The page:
No-load mutual fund share classes, particularly those without 12b-1 fees, have become the single most important share class in mutual fund sales through intermediaries, according to a study by Strategic Insight.
No-load shares accounted for 47% of sales in 2010, up from 42% in 2009 and 34% in 2007. The next most popular share class was “A” shares sold at NAV, accounting for 28% of sales through intermediaries in 2010. The third-most popular share was “A” shares sold with a commission, accounting for 14% of fund sales through intermediaries in 2010.
Driving the preference for no-load shares is the growth of fee-based advisory programs that seek out lower-cost share classes. In 2010, no-load shares comprised 60% of total fee-based advisory program shares, up from 41% in 2008.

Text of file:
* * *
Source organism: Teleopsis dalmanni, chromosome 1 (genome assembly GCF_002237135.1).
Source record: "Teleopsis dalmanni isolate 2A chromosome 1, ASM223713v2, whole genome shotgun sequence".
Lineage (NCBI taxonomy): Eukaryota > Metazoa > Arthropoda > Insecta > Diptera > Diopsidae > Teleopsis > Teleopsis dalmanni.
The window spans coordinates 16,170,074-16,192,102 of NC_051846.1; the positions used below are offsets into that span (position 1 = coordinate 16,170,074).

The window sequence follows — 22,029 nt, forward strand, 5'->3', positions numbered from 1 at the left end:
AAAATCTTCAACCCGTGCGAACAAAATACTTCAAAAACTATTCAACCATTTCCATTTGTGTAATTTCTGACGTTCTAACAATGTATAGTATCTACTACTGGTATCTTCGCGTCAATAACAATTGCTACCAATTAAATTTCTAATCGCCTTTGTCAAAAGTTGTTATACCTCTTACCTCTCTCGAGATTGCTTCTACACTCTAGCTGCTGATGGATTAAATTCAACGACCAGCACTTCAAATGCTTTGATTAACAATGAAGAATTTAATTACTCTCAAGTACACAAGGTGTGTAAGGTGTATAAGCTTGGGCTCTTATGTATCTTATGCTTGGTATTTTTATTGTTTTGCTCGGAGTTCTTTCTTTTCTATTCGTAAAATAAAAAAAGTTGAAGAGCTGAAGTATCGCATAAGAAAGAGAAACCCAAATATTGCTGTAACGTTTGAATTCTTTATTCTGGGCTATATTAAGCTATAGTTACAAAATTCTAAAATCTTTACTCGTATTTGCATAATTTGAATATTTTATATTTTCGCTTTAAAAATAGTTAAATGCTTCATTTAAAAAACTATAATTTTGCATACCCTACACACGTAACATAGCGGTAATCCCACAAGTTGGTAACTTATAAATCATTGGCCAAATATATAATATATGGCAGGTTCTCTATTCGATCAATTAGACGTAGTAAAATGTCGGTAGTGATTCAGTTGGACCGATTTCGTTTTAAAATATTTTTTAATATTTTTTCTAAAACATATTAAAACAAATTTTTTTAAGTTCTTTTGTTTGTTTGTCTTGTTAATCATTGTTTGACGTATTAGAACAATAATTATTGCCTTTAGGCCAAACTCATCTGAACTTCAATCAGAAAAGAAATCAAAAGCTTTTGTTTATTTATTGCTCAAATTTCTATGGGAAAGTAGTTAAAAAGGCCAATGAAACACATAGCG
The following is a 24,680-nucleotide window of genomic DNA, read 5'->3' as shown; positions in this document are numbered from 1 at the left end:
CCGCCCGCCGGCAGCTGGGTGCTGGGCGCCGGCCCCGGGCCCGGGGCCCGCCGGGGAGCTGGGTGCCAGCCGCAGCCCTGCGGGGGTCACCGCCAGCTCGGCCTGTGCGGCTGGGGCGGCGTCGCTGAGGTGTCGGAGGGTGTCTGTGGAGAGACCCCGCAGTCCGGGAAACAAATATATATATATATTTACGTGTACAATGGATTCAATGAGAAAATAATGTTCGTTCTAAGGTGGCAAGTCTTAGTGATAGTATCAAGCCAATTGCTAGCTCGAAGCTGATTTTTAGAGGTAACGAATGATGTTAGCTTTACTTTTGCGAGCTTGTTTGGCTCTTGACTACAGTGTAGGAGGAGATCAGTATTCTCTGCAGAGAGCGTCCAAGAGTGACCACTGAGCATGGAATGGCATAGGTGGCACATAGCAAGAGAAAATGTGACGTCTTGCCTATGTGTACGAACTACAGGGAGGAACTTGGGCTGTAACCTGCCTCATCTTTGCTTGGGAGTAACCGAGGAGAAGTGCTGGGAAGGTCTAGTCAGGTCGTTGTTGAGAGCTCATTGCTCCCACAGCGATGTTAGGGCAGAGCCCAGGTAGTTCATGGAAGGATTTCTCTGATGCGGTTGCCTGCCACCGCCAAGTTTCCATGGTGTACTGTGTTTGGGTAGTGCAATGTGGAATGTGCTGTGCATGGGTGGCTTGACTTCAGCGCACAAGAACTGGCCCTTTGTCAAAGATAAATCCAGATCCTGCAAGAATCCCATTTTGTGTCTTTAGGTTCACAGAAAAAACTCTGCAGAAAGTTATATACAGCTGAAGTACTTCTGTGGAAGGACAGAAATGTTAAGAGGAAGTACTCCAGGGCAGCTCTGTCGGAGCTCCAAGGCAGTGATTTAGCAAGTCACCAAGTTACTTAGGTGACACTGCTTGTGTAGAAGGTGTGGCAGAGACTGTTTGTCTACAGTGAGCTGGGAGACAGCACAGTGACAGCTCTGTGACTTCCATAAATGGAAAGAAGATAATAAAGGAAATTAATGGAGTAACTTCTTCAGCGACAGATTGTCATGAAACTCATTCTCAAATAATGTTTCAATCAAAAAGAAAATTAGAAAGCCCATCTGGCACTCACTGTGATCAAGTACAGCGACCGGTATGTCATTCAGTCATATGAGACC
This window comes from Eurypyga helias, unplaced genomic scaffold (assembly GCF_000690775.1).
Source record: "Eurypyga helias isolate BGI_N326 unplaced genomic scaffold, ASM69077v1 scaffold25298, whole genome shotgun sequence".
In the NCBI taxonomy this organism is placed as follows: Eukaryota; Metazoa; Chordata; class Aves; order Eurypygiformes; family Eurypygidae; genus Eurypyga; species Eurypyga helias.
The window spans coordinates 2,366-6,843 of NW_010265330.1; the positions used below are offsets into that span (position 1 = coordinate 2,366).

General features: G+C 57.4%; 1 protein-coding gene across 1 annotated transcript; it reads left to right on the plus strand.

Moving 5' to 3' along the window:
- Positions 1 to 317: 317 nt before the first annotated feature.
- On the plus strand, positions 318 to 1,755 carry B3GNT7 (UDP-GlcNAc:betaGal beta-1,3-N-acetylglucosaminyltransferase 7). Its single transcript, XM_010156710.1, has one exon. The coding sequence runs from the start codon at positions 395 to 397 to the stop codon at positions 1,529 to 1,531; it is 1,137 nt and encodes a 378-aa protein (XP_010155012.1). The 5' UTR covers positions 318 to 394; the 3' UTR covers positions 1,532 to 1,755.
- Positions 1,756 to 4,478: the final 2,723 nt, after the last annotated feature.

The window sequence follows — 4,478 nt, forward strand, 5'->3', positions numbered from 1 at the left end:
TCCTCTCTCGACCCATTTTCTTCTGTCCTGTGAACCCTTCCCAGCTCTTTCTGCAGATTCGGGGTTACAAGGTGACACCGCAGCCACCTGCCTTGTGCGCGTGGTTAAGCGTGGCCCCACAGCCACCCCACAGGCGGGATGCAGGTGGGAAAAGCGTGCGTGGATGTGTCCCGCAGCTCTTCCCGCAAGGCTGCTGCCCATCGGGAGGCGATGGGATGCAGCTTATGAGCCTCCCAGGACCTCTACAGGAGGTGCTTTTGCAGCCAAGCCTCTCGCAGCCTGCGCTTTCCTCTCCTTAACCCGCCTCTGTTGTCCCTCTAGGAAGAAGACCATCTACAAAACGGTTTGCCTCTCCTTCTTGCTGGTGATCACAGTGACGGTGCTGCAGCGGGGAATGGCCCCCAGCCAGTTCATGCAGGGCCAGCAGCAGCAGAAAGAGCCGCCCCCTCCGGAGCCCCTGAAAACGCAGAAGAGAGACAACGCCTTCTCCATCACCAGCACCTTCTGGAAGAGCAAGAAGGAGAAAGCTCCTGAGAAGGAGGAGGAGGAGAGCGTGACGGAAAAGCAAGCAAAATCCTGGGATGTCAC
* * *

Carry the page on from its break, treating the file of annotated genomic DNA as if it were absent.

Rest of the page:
The report, “The Strategic Insight 2010 Fund Sales Survey: Perspectives on Intermediary Sales by Distribution Channel and Share Class,” is based on a survey of 40 fund companies that distribute primarily through financial advisors. These companies manage $4.4 trillion in assets, representing 56% of the industry’s long-term fund assets.
“Clearly, the movement toward advisers being compensated through fees-for-advice has been an important secular trend impacting fund sales for some time,” said Strategic Insight Senior Analyst Dennis Bowden. “More recently, the growing demand for the lowest-cost share class within fee-based programs has added new dynamics to this trend.”
He continued: “In many cases, this demand has led to traditionally institutional share classes being made available to retail investors and advisers within fee-based programs, For fund firms, meeting the costs of retail distribution with share classes that were originally priced for institutional use can create challenges.”
Avi Nachmany, director of research at Strategic Insight, added that the findings of the study indicate it might not be necessary for “a radical remake of Rule 12b-1.”